New York State suspended almost 9,000 driver licenses belonging to residents who owe more than $10,000 in back taxes — nearly half of them from New York City.
In all, the state froze 8,900 licenses — 4,194 of which came from the five boroughs, bringing in about $56.4 million in state and local tax collections.
The state's Tax Department records show an almost equal number of drivers with suspended licenses between Manhattan and Queens, 1,145 and 1,146 respectively.
Some 1,078 tax evaders in Brooklyn had their licenses cut off, as did 502 Bronxites and 323 Staten Islanders.
"We are sending a clear message to tax delinquents that they either have to pay the taxes they owe, or face real consequences," Gov. Andrew Cuomo said in a statement.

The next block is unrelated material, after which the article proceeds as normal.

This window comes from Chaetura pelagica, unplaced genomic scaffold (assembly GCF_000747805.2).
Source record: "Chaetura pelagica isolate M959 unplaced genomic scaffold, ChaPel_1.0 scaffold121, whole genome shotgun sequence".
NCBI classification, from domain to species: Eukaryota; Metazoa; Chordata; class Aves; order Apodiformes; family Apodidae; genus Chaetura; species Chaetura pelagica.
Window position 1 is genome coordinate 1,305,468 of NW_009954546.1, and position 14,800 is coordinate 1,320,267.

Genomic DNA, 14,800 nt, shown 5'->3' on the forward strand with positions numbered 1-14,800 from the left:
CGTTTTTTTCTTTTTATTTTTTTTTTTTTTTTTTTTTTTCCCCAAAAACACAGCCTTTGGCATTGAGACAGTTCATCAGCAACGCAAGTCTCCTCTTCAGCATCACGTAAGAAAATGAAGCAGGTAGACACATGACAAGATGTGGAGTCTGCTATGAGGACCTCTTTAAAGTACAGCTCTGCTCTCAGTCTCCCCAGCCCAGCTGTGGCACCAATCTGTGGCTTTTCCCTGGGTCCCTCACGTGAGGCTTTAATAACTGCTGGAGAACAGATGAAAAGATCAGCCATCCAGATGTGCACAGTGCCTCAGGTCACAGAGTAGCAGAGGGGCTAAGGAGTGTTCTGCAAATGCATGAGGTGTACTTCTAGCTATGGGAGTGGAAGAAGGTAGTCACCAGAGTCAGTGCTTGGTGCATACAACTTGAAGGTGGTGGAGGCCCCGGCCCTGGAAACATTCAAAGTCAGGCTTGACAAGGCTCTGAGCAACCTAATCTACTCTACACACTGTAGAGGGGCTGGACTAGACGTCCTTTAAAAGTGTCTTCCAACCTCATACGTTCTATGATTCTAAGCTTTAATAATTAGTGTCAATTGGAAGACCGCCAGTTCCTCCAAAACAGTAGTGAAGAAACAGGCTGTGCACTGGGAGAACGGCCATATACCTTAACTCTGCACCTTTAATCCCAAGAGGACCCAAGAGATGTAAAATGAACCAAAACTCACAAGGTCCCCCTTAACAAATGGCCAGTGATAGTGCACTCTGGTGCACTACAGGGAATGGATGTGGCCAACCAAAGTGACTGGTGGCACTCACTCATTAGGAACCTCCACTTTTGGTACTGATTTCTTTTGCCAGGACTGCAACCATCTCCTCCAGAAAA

The major bust on tax evaders comes after a state law passed last year that linked licenses to tax delinquencies, notifying the first batch of violators in August 2013. Drivers get 60 days from the the mailing date of their first warning to set up payment for the tax bill. A second warning gives then an extra 15 days.
Of the 17,700 New Yorkers alerted to their impending suspensions, 6,500 or so paid their debts down, with another 2,300 ineligible for suspension.
Meanwhile, anybody with a suspension can apply for a restricted, which allows drivers to commute only between work and home.
"Thousands have contacted us to do the right thing – pay their tax bills in full, or work with us to arrange a payment plan that satisfies the debt," said Department of Taxation and Finance Commissioner Thomas Mattox in a statement.
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